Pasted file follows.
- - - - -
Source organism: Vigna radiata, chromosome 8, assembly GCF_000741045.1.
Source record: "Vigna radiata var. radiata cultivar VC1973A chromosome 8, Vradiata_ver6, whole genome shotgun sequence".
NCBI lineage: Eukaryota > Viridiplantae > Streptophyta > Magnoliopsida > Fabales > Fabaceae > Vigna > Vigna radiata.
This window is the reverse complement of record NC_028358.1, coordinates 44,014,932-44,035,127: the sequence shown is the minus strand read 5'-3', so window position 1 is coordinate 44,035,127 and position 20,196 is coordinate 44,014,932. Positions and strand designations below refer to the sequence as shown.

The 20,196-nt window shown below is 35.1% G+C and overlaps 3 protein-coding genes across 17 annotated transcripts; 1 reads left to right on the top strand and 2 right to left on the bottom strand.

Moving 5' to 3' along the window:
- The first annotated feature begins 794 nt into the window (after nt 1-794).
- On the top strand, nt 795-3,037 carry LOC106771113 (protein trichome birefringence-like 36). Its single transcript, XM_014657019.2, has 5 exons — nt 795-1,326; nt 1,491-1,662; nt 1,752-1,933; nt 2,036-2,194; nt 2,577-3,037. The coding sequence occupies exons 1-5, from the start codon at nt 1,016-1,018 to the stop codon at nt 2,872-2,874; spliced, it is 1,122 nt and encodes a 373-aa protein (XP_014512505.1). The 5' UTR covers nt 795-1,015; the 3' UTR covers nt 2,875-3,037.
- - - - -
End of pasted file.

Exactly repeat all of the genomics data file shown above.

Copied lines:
Source organism: Vigna radiata, chromosome 8, assembly GCF_000741045.1.
Source record: "Vigna radiata var. radiata cultivar VC1973A chromosome 8, Vradiata_ver6, whole genome shotgun sequence".
NCBI lineage: Eukaryota > Viridiplantae > Streptophyta > Magnoliopsida > Fabales > Fabaceae > Vigna > Vigna radiata.
This window is the reverse complement of record NC_028358.1, coordinates 44,014,932-44,035,127: the sequence shown is the minus strand read 5'-3', so window position 1 is coordinate 44,035,127 and position 20,196 is coordinate 44,014,932. Positions and strand designations below refer to the sequence as shown.

The 20,196-nt window shown below is 35.1% G+C and overlaps 3 protein-coding genes across 17 annotated transcripts; 1 reads left to right on the top strand and 2 right to left on the bottom strand.

Moving 5' to 3' along the window:
- The first annotated feature begins 794 nt into the window (after nt 1-794).
- On the top strand, nt 795-3,037 carry LOC106771113 (protein trichome birefringence-like 36). Its single transcript, XM_014657019.2, has 5 exons — nt 795-1,326; nt 1,491-1,662; nt 1,752-1,933; nt 2,036-2,194; nt 2,577-3,037. The coding sequence occupies exons 1-5, from the start codon at nt 1,016-1,018 to the stop codon at nt 2,872-2,874; spliced, it is 1,122 nt and encodes a 373-aa protein (XP_014512505.1). The 5' UTR covers nt 795-1,015; the 3' UTR covers nt 2,875-3,037.